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The charm of becoming a wildlife biologist is that there is so much room to grow. And if you are willing to evolve you can reach lofty heights.

While it's not the easiest path on the planet, you will have multiple hurdles standing in your way, as well as the physical aspects that play a role in this career. If you are aware of all of that, willing to over come them, then it is definitely possible to make a career of it. And there is no doubt that it can be a fulfilling job for the right person.

If you are just starting out make sure that you gain experience with:

  • GPS
  • densitometers
  • compass work
  • tree canopy height
  • tree canopy cover estimation
  • topo maps
    • Understanding topo maps is the most important (imo) as is the ability to follow different protocols.

And while these are not crucial wildlife oriented skills, not in the same manner as the ones I just mentioned, they are important:

  • hiking in rough terrain
    • If you have or can acquire backpacking and unique hiking type experiences recreationally it can really help you get your foot in the door.

  • operating a 4 wheel drive vehicle
  • orienteerings skills
  • Acquiring Skills

    Like a fox

    I want to look at the different skills a little bit more and hopefully shine some light on areas that you may find interesting.

    This is what everything comes down to. Are you dedicated?

    • Show initiative early.
    • Any type of effort/motion forwards regardless of the specific experience shows how intense your devotion is.
    • This is a difficult field with a high dropout rate; show people you are serious.
    • Think hard and decisively about how to stand out on paper.
    • Over time you can paint a picture of your personality, intelligence, passion, and competency and make them your strongest attributes.

    There are some universal skills as well as path-specific investments. Whether it's birds, mammals, fish, herpetofauna, habitat restoration, wetland based work et cetra.

    Here are some areas to look at:

    Universal Skills

    Lots of jobs and a lot of wildlife tech positions are out of reach without general knowledge and experience.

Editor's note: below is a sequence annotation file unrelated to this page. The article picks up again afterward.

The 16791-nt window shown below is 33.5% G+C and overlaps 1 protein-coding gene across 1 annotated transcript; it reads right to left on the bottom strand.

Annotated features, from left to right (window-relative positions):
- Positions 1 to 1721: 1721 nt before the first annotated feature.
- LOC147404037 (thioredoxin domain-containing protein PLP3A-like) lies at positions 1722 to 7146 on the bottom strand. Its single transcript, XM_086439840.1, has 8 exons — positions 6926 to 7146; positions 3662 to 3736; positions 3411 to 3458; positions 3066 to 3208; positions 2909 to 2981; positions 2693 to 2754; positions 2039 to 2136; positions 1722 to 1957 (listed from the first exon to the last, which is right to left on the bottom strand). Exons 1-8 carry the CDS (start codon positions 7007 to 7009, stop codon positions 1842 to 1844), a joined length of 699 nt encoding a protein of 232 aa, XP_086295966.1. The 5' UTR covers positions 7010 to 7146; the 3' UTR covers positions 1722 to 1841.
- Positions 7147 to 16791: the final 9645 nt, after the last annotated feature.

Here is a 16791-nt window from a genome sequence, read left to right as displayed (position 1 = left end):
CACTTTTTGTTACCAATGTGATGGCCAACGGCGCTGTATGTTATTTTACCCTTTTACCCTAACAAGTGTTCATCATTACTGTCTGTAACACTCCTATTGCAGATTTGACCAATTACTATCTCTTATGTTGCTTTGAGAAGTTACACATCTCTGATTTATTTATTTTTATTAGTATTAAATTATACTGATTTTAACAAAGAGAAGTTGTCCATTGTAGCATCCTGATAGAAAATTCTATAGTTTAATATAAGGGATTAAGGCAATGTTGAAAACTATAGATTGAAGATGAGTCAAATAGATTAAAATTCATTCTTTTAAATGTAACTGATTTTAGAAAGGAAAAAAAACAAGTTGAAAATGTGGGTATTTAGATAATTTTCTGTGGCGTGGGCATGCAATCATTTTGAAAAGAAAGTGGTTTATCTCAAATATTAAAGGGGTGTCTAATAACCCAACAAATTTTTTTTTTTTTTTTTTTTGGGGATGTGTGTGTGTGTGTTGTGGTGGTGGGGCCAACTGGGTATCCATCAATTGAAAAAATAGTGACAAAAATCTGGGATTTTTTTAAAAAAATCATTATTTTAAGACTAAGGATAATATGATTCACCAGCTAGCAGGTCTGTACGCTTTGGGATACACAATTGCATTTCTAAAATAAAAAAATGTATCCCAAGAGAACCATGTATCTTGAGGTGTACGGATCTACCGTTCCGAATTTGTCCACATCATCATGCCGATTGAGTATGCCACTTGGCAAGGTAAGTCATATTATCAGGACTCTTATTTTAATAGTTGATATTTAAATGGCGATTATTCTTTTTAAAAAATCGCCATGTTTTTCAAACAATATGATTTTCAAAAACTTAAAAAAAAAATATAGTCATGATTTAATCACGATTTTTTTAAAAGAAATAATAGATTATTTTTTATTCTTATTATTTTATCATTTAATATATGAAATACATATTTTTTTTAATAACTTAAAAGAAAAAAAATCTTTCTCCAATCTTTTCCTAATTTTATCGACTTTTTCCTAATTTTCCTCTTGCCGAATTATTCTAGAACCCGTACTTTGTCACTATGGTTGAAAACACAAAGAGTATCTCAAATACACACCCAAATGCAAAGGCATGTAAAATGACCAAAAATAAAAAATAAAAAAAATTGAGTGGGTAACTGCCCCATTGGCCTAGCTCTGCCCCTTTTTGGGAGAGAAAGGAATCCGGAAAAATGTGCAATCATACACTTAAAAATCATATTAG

An important thing to note is that it is very easy to get pigeon holed in this type of work because of it's relevance and the difficulties of lining up preferred seasonal jobs back to back.

    1. GIS- A rapidly developing field with high demand and universal applications to natural science fields.
    2. Wilderness Medicine-a Wilderness First Responder certification is an important supplementary skill.
      • If Wilderness First Responder is too tall on an order, Wilderness First Aid is just as good in most circumstances.
    3. 4x4 and ATV operation and maintenance
    4. General outdoor skills in remote settings, extreme environments, and rough terrain.
    5. Data entry, analysis, examples of technical writing.
    6. Displayed skill and adaptability to different types of survey technologies. Some examples of what I mean are:
      • water quality testing
      • acoustic tech for bats
      • electrofishing
      • radio telemetry
      • mist netting
    7. firearm safety and operation.
    8. Handling of wildlife
      • You can approach this by volunteering at rehabilitation clinics, there are plenty of them around the country.
    9. Working at night is a skill in and of itself, and if you are comfortable in this situation you can also open a few doors.

    Specific Skills

    1. If you will be working around any larger body of water or river, boat experience is a good skill to have. Here are some aspects to focus on:
      • Outboard motor operation
      • General oar/rowing experience.
      • Boating license when necessary
      • Complimentary to this would be a Swift Water Rescue Certification, this is similar to Wilderness First Responder.
    2. Use of spotting scopes and binoculars for bird related work.
      • It's pretty easy to find low paying or volunteer work to get some bird experience.
    3. Vegetation sampling, habitat delineation/surveying, and/or plant identification in the respective ecosystem of interest.
    4. Travel or take specific coursework of relevance.
      • The basic question here is show diversity, tolerance, and adaptive knowledge bases.
    5. Ornithology is a big employment field within wildlife biology and many volunteer positions are available everywhere.

    From what I have seen networking with advisors and teachers has gotten pretty much all of my classmates their first job.

    Off a duck's back